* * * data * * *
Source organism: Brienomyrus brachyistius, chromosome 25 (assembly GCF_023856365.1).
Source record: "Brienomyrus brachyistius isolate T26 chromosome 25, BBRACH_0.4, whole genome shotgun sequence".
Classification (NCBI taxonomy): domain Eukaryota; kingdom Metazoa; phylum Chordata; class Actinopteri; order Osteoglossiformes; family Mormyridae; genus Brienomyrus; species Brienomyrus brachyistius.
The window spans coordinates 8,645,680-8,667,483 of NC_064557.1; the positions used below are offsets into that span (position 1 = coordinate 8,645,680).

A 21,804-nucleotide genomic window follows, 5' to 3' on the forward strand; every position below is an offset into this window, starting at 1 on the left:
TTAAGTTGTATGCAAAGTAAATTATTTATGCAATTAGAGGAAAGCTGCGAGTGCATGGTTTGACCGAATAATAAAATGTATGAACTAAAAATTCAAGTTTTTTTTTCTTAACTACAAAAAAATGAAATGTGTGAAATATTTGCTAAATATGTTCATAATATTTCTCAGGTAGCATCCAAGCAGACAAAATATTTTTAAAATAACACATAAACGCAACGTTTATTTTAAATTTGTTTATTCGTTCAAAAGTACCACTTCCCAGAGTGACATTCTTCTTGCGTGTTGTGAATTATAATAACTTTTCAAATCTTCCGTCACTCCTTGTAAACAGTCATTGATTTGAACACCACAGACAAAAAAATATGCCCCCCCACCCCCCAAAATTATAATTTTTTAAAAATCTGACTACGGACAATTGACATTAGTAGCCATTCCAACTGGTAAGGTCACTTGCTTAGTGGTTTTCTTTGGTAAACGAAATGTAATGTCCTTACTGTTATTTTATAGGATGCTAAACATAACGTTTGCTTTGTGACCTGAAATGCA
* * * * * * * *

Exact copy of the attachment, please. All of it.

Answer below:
Source organism: Brienomyrus brachyistius, chromosome 25 (assembly GCF_023856365.1).
Source record: "Brienomyrus brachyistius isolate T26 chromosome 25, BBRACH_0.4, whole genome shotgun sequence".
Classification (NCBI taxonomy): domain Eukaryota; kingdom Metazoa; phylum Chordata; class Actinopteri; order Osteoglossiformes; family Mormyridae; genus Brienomyrus; species Brienomyrus brachyistius.
The window spans coordinates 8,645,680-8,667,483 of NC_064557.1; the positions used below are offsets into that span (position 1 = coordinate 8,645,680).

A 21,804-nucleotide genomic window follows, 5' to 3' on the forward strand; every position below is an offset into this window, starting at 1 on the left:
TTAAGTTGTATGCAAAGTAAATTATTTATGCAATTAGAGGAAAGCTGCGAGTGCATGGTTTGACCGAATAATAAAATGTATGAACTAAAAATTCAAGTTTTTTTTTCTTAACTACAAAAAAATGAAATGTGTGAAATATTTGCTAAATATGTTCATAATATTTCTCAGGTAGCATCCAAGCAGACAAAATATTTTTAAAATAACACATAAACGCAACGTTTATTTTAAATTTGTTTATTCGTTCAAAAGTACCACTTCCCAGAGTGACATTCTTCTTGCGTGTTGTGAATTATAATAACTTTTCAAATCTTCCGTCACTCCTTGTAAACAGTCATTGATTTGAACACCACAGACAAAAAAATATGCCCCCCCACCCCCCAAAATTATAATTTTTTAAAAATCTGACTACGGACAATTGACATTAGTAGCCATTCCAACTGGTAAGGTCACTTGCTTAGTGGTTTTCTTTGGTAAACGAAATGTAATGTCCTTACTGTTATTTTATAGGATGCTAAACATAACGTTTGCTTTGTGACCTGAAATGCA